Saturday, December 28, 2002

Demolition man has mixed emotions

By John Johnston
The Cincinnati Enquirer

Stephen Bill, Project Superintendent for the O'Rourke Wrecking Co.
(Glenn Hartong photo)
| ZOOM |
He'll watch Cinergy Field implode. But during the countdown, Stephen Bill also will keep an eye on spectators.

It's not unusual, he says, to see people tremble in the moments before such an event. "They shake like they're all scared, like something is going to go wrong."

This demolition man has been working for months to make sure everything goes right. He's a superintendent who has 32 years' experience with O'Rourke Wrecking Co., the Cincinnati firm hired by Hamilton County to bring the stadium down.

In one respect, it's just another job - and not a particularly challenging one, at that - for the 52-year-old Sayler Park resident. He'd much rather demolish a tall skyscraper. "It's a little hairier," he says. "A little more exciting for me than this stadium."

But a stadium holds a special place in a city's collective memory. And this one is in Mr. Bill's hometown. As a young man, he watched the Big Red Machine play here. After he married and had three children, he brought his family to games here.

"It's a shame, in a way, to see it go. But that stadium over there" - he motions to Great American Ball Park, next door - "will probably be a hell of a lot nicer."

He was part of the crew that began razing a large chunk of Cinergy Field in August 2000 so that construction workers had room to build the new ballpark. Then last September, after Cinergy's last game, he began preparing for its implosion.

He oversaw the removal of two large sections that were too close to the new park to be imploded. He directed the crew that removed the roof panels overhanging the red seats. He and his co-workers gutted five levels of the stadium, leaving only structural steel, concrete and some pipe.

Because Mr. Bill carries the title of superintendent, one might believe he gives orders and does none of the dirty work. Not true.

"Whatever's the hardest thing to do on the job, that's what he's doing," says Jeff Sizemore, project manager for O'Rourke.

We found Mr. Bill on Cinergy's plaza level one day earlier this month, in grimy coveralls and a hard hat too soiled to call white. He was hunched, gripping a propane/oxygen cutting torch, its flame slicing partway through a thick steel column.

About 1,500 such cuts have been made throughout the stadium; Mr. Bill personally handled nearly half of those. The cuts ensure that the collapsing structural steel will rotate in the right direction; and they increase the likelihood that debris from the structure will tumble into as shallow a pile as possible, making its removal easier.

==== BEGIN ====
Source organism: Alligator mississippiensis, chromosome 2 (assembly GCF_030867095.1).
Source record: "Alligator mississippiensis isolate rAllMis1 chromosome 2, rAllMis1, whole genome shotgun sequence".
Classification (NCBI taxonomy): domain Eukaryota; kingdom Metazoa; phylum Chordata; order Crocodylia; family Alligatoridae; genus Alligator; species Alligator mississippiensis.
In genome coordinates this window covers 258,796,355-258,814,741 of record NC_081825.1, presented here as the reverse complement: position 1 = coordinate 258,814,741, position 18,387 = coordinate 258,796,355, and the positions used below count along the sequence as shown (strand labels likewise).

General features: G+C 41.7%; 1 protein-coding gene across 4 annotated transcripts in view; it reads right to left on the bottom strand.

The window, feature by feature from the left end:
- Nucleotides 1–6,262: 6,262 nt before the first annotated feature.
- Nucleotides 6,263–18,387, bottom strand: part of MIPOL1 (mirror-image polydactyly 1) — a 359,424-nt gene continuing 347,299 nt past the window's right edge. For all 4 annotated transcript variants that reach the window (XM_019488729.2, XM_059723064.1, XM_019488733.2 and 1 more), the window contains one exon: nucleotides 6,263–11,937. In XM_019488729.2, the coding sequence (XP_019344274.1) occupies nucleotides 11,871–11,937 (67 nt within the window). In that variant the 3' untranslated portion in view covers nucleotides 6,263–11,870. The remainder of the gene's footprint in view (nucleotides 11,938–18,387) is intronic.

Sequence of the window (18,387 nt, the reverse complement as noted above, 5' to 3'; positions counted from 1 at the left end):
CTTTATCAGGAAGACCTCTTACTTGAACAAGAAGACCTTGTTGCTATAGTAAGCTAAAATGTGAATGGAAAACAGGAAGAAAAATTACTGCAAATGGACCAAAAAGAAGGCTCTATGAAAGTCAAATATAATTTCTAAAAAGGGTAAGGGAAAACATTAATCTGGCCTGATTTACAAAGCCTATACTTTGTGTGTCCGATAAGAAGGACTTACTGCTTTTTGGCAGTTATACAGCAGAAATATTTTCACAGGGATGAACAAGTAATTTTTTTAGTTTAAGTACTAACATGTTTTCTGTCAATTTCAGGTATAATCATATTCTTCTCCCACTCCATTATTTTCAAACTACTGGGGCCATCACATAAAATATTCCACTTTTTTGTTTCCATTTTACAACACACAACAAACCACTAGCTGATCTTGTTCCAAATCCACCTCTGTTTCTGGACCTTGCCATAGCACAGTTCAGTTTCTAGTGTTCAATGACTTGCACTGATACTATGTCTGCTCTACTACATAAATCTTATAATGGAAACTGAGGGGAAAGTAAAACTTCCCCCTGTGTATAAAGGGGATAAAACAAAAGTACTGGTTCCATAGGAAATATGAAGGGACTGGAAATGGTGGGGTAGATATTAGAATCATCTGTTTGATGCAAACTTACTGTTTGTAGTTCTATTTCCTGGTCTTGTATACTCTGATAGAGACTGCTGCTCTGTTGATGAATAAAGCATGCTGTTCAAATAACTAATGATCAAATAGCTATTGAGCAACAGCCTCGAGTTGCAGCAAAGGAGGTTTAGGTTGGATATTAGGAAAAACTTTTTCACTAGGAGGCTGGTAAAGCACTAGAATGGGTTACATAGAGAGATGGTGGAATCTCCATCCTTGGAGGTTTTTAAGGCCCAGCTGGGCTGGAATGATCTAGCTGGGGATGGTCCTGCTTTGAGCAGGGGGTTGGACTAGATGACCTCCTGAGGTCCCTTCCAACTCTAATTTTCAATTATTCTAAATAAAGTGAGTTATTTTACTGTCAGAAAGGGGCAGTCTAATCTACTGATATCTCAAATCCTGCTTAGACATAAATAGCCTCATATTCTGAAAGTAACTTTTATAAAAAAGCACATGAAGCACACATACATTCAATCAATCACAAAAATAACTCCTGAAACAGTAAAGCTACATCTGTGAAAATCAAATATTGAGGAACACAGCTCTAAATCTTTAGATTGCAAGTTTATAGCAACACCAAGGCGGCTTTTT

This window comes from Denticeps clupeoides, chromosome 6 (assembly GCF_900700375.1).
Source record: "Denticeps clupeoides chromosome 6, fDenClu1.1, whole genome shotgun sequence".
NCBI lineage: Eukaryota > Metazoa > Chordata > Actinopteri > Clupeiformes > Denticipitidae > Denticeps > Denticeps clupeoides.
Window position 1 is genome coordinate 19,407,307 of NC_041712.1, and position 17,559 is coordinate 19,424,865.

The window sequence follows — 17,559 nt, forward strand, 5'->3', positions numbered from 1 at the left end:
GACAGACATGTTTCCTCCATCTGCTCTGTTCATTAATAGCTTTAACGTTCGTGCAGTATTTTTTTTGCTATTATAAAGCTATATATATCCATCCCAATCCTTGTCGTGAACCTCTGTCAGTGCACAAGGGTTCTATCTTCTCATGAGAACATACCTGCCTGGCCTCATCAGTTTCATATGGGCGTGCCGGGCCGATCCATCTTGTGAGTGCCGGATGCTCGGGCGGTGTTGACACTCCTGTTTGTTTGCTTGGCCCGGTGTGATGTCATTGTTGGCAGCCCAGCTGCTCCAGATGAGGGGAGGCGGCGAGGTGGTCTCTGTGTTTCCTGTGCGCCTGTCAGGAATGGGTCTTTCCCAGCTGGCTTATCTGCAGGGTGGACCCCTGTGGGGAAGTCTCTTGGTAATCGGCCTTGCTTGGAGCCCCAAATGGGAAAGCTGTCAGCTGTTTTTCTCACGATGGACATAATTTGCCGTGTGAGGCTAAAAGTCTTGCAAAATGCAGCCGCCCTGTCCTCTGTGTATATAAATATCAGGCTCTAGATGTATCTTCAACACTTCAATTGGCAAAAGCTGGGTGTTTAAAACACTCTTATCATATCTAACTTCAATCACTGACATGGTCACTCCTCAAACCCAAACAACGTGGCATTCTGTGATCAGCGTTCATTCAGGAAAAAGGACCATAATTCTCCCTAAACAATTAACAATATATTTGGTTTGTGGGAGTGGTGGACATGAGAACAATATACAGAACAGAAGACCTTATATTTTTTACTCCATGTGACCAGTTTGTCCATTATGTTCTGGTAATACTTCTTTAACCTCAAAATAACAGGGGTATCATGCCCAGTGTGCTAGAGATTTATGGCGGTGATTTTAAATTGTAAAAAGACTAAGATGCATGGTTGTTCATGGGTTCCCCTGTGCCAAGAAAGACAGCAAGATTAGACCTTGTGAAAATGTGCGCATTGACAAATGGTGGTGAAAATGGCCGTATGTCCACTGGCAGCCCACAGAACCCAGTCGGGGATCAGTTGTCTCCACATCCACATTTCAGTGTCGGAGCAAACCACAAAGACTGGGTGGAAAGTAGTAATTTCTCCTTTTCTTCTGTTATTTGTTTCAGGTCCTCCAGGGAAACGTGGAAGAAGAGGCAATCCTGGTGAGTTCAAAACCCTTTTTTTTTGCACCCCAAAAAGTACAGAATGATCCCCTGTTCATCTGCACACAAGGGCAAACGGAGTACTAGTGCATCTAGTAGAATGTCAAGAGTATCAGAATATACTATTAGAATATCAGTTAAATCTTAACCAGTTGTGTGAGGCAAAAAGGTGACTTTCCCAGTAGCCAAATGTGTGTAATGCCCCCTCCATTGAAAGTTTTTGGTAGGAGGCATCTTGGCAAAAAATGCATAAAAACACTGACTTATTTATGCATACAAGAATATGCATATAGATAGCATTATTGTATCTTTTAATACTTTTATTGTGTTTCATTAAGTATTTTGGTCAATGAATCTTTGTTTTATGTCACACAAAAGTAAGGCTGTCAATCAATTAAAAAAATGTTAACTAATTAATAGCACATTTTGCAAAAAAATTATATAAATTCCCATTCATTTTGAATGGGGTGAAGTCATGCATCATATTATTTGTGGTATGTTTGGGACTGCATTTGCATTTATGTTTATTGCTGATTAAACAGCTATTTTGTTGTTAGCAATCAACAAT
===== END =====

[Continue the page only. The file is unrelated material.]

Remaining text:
Mr. Bill also has worked closely with explosives engineer Steve Pettigrew of subcontractor D.H. Griffin Wrecking, the company whose nitroglycerin charges will trigger the implosion.

This cold, damp day, Mr. Bill walks up a ramp and looks out at the empty, barren bowl. Someone has spray painted on a column: "Blow me up now!"

He didn't grow up dreaming of being a demolition expert. But he remembers days long ago when he created impressive structures out of Tinker Toys, just to experience the thrill of knocking them down.

"That's a boy thing, I guess," he says with a chuckle. "I think they all start out a little destructive."

He was born in Denver, the second of 11 children. His family moved to Cincinnati when he was a toddler. After his 1969 graduation from Elder High School, and still unsure where life would lead, he heard about some demolition work downtown.

"I used to go down there at night. I liked to watch the crane wrecking, and the guy loading trucks. I just thought it was kind of a neat thing to watch. It looked like interesting work. Exciting."

Pat O'Rourke, the late founder of O'Rourke Wrecking, hired him. Mr. Bill became a crane operator and sat at the controls of a 35-ton machine.

"That was exciting, too. Just moving that little crane around and wrecking houses every day."

Bigger jobs came along. Parking garages. Silos. Hotels. Airport control towers. Office buildings.

The job has taken him all over the country, to cities such as Philadelphia, Chicago, New York and Boston. Sometimes he's away from home six months at a stretch, flying back on weekends when he can.

At Cinergy Field, he works with one of his sons. Stephen J. Bill recently graduated from Ohio State University with a degree in construction management. Like his dad, he's been using a cutting torch to weaken the steel at Cinergy Field.

It's almost ready now.

"These implosion jobs, right down to the last minute, it gets crazy," Mr. Bill says. "You're runnin' around trying to button up things. And then you're going to have all those crazy people that want to get close and see it."

He knows it's not so crazy, wanting to see a once-in-a-lifetime event.

"You ever see one of these things go down?" he says. "You can watch it on TV, but it's nothing like being here.

"You hear the shots (explosions), and the building sits there. It's quite a few seconds. You think it's just going to stay there. You wonder if it's prepped right."

Then the concrete and steel begin to fall. If you are a demolition man, there is no room at that moment for memories of a place, good, bad or otherwise. It's all pushed aside, and only one thing is important.

"If you put this much time into bringing something down," Stephen Bill says as a cool breeze blows through the concrete bowl, "you damn sure want it to come down.

"It should come down real nice. I'll be glad to see it on the ground. It's just good when it's down there in a pile, and you can start loading it out."


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